Le Dr. Giulia LIBERATI (IoNS/COSY) présentera le 4 mars un séminaire sur les liens entre l'insula postérieure et la douleur.
Ce séminaire (invitation) se déroulera dans la salle de séminaire Martin V 42B, de 12h30 à 13h30 sur le campus de Louvain-en-Woluwe (UCL) et s'inscrit dans le cadre du cycle de séminaires 2015-2016 organisé par le pôle COSY.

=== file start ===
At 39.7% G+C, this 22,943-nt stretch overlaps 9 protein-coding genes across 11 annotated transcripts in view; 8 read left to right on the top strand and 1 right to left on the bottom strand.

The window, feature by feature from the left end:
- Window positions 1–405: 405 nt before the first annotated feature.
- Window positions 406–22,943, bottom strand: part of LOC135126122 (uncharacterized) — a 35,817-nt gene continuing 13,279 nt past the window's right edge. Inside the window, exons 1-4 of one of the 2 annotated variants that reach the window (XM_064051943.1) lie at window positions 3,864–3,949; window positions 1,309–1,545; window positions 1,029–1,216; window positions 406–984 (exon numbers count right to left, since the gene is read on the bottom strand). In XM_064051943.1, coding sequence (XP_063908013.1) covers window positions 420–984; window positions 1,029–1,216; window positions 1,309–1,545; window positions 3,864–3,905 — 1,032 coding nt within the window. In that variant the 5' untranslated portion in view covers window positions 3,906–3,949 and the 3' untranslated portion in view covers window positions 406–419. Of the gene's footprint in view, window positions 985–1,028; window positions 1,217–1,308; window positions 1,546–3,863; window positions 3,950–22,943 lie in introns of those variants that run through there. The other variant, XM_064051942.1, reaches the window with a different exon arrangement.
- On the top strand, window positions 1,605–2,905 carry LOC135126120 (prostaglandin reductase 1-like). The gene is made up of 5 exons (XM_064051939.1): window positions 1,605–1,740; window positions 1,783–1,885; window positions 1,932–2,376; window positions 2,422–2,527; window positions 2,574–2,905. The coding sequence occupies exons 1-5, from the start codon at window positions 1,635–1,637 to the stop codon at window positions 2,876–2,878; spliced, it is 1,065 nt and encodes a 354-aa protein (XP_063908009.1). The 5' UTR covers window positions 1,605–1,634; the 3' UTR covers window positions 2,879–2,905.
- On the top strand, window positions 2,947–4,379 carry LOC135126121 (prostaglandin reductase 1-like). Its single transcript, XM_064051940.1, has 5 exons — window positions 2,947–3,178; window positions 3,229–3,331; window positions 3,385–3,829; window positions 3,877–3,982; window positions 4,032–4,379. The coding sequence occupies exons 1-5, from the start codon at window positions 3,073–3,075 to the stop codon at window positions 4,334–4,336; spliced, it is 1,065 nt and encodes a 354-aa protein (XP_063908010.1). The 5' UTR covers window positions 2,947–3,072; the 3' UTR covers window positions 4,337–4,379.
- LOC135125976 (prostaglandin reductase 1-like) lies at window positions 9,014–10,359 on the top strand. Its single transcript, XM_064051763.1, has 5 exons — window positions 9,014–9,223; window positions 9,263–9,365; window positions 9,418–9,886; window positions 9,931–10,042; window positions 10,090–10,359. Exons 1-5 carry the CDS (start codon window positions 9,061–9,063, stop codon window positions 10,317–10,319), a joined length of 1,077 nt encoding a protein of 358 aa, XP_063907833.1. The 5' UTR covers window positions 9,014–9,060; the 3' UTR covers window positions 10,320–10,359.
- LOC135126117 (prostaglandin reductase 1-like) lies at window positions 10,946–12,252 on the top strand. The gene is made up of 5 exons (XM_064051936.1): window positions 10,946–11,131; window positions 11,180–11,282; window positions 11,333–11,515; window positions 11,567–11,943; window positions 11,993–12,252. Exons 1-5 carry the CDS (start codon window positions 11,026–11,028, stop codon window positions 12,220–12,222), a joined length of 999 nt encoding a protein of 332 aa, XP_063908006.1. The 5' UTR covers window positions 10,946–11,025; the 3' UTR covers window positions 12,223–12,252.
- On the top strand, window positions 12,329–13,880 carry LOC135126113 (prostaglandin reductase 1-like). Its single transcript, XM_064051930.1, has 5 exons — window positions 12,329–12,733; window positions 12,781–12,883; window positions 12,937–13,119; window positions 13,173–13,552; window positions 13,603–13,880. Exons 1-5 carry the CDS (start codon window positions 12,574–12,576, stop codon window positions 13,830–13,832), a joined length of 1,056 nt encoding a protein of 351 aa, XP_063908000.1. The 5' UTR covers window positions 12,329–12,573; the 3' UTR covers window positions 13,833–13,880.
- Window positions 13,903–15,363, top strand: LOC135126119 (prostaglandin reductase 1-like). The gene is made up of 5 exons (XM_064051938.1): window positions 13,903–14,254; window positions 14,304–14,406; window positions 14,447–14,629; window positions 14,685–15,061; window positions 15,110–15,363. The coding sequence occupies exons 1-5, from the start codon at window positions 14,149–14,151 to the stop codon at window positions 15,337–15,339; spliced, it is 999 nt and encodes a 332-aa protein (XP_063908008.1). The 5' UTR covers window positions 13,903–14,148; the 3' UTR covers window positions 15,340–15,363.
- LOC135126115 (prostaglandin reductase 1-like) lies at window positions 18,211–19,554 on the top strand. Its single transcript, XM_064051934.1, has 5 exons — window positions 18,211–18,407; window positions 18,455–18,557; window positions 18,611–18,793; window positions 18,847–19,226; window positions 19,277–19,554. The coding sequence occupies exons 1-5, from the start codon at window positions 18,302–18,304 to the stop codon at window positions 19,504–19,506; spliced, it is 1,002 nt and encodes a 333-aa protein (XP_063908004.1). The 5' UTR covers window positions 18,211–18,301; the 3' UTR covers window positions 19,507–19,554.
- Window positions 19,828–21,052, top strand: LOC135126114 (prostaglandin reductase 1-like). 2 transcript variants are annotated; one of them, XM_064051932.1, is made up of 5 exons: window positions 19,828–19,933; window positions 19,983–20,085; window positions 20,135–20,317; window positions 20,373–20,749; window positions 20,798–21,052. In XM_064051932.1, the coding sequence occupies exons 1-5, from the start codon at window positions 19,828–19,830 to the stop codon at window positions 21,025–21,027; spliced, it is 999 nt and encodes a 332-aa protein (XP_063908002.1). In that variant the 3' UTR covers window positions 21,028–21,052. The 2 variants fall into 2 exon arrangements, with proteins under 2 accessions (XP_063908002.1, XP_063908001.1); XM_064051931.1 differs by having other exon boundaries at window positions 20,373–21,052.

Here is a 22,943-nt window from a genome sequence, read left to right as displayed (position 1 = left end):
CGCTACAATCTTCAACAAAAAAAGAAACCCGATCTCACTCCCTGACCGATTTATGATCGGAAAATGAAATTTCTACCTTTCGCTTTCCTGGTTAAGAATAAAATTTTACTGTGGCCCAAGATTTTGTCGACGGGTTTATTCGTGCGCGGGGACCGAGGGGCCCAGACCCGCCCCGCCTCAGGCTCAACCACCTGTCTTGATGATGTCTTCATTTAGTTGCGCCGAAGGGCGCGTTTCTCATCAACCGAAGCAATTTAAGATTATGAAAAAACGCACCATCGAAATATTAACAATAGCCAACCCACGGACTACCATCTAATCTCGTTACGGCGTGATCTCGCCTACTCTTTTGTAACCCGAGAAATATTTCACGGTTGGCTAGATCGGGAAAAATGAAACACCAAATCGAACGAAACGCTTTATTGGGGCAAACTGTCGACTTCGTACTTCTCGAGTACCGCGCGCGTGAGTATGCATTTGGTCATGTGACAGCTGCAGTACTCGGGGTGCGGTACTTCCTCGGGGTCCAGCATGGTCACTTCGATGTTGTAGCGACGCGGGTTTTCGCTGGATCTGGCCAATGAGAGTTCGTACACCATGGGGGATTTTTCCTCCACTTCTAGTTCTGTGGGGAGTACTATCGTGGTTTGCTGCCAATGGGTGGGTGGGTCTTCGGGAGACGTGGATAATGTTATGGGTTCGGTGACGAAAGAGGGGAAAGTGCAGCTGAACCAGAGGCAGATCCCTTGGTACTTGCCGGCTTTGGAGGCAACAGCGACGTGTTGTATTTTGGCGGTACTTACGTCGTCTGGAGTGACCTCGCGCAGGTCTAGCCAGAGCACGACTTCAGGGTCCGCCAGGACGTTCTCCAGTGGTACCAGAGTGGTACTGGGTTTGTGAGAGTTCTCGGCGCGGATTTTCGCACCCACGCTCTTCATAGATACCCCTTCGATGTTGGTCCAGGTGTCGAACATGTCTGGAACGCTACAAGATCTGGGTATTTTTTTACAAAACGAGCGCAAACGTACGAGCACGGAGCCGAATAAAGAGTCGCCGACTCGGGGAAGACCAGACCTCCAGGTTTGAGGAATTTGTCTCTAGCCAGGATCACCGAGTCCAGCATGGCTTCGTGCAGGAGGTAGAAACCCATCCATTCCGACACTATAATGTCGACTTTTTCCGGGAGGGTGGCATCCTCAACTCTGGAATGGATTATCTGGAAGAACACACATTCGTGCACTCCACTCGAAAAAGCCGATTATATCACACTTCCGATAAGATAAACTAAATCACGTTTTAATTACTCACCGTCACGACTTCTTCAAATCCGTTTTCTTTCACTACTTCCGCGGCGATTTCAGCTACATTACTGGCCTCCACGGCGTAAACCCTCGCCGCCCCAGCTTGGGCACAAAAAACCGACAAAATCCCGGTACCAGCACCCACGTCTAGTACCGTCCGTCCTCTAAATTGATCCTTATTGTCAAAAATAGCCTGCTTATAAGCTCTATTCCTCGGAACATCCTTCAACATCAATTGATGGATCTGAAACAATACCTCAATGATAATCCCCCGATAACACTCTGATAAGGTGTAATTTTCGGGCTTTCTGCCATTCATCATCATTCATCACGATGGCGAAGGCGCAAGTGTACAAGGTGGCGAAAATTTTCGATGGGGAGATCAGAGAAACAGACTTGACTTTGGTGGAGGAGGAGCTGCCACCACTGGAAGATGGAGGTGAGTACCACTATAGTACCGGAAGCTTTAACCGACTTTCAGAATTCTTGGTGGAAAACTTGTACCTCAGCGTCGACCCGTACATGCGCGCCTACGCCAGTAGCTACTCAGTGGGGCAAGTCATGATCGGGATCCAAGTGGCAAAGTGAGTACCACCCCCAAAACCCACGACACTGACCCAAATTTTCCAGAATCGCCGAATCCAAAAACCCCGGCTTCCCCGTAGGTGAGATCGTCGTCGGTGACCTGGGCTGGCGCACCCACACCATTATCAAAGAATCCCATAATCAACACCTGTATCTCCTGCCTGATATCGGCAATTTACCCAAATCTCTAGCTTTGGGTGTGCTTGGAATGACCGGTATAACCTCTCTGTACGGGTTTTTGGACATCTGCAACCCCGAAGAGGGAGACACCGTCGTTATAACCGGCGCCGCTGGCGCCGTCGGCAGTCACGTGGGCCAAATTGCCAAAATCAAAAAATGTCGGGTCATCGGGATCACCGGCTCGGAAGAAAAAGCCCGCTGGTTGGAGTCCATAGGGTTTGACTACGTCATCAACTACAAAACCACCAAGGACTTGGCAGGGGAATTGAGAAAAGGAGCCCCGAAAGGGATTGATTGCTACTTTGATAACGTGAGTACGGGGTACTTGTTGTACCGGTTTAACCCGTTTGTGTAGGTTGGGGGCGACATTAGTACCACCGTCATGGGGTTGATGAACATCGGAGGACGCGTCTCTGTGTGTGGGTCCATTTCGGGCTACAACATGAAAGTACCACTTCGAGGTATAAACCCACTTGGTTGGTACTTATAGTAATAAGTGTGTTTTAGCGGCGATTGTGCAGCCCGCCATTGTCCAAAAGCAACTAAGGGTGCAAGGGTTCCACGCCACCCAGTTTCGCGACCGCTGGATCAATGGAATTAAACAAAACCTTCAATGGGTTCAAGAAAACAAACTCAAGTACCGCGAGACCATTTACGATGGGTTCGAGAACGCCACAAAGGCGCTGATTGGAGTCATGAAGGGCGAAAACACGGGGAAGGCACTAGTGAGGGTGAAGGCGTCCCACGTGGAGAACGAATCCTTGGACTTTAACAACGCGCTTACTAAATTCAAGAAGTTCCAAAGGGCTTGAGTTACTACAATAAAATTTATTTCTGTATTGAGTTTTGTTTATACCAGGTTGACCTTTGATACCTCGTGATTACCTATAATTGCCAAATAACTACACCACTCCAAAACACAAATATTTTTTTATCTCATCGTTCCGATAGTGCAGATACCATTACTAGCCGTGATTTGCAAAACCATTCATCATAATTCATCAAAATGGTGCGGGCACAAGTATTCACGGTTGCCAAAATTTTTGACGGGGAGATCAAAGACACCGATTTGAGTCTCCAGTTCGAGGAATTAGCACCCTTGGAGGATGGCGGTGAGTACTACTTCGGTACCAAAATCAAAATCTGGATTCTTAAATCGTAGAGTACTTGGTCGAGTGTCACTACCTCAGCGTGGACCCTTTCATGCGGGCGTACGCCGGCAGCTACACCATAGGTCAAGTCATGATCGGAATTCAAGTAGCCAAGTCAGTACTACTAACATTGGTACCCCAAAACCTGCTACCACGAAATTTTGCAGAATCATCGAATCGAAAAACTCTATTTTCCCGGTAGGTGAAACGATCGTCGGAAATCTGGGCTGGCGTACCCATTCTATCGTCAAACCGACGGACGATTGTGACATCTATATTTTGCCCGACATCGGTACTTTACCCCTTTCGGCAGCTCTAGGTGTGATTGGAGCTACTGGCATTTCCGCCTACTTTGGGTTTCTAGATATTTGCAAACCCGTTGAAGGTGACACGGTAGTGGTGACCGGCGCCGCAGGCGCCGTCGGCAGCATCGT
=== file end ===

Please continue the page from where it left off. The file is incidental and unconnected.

ABSTRACT : A widely accepted textbook notion is that the insula, especially its posterior portion, plays a specific role in the perception of pain. However, this interpretation is largely based on reverse inference, and a specific involvement of the insula for pain has never been demonstrated. In this seminar, I will present recent findings obtained from intracerebral depth electrodes implanted in the human anterior and posterior insula. First, I will show that transient nociceptive and non-nociceptive vibrotactile, auditory, and visual stimuli all elicit consistent local field potentials (LFPs) in both the anterior and posterior insula, with matching spatial distributions. These nociceptive and non-nociceptive LFPs can be largely explained by multimodal neural activity unrelated to pain and nociception. This finding confutes the widespread assumption that LFPs recorded from the human insula are a signature for pain perception and its modulation.Second, I will present data showing that, for both nociceptive and non-nociceptive modalities, stimulus repetition – and therefore the reduction of stimulus salience – has no effect on the intensity of perception, but is associated with a significant decrease of LFP amplitude. This finding suggests that LFPs elicited in the human insula by transient nociceptive and non-nociceptive stimuli reflect multimodal activity involved in detecting, orienting attention towards, and/or reacting to the occurrence of salient sensory events, regardless of the sensory modality through which these events are conveyed, and independently of perceived intensity. Finally, I will show that nociceptive stimuli, but not non-nociceptive stimuli, elicit an early-latency burst of gamma-band oscillations (GBOs) at several insular locations. These high frequency activities could reflect neural processes through which pain actually arises from nociception in the human brain.